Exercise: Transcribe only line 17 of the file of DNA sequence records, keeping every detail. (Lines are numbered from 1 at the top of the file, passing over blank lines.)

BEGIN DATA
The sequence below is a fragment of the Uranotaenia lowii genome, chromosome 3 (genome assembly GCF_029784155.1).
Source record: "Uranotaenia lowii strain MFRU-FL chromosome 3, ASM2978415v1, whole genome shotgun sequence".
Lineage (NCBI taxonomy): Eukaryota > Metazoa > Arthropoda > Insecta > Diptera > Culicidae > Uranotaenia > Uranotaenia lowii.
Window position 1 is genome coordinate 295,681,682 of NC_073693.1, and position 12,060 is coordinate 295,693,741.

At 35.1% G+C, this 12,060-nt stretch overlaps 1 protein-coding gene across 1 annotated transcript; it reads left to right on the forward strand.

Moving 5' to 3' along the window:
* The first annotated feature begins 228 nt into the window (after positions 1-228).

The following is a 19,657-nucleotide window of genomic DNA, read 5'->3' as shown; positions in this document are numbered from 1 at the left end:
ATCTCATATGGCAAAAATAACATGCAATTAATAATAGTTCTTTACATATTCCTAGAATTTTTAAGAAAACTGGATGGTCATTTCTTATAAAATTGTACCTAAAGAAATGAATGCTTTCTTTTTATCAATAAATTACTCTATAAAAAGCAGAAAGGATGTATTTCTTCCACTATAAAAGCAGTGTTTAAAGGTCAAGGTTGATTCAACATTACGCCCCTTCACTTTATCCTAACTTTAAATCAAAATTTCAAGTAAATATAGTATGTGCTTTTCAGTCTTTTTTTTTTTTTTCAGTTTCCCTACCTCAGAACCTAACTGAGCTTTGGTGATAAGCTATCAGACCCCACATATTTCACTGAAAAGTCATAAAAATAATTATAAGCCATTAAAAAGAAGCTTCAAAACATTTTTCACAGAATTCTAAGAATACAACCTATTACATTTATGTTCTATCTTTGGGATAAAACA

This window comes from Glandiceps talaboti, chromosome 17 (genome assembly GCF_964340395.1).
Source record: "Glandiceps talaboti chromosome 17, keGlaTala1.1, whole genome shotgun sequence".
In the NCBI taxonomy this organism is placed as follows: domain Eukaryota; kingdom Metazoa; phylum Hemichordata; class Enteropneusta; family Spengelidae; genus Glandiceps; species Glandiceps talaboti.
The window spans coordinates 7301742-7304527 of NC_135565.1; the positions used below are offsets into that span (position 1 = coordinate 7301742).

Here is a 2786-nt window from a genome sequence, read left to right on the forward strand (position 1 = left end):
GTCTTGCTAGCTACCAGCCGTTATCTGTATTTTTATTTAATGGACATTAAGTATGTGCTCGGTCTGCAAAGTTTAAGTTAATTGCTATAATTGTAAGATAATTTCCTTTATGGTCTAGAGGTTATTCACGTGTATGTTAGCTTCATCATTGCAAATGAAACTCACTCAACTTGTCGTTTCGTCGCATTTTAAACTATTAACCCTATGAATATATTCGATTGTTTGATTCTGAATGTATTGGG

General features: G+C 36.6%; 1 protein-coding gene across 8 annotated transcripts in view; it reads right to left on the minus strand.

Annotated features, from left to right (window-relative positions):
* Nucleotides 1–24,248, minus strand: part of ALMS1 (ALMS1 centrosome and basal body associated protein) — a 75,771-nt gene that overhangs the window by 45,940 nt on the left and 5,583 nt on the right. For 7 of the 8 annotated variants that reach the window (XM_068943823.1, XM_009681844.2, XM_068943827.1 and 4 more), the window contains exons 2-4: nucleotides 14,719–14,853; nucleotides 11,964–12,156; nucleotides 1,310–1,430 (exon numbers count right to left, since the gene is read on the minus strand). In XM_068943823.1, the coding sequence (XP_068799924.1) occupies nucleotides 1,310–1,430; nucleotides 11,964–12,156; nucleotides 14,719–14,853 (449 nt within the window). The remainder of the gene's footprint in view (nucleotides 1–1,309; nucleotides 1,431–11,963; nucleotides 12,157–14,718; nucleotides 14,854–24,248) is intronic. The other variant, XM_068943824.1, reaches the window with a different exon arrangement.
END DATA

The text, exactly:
Annotated features, from left to right (window-relative positions):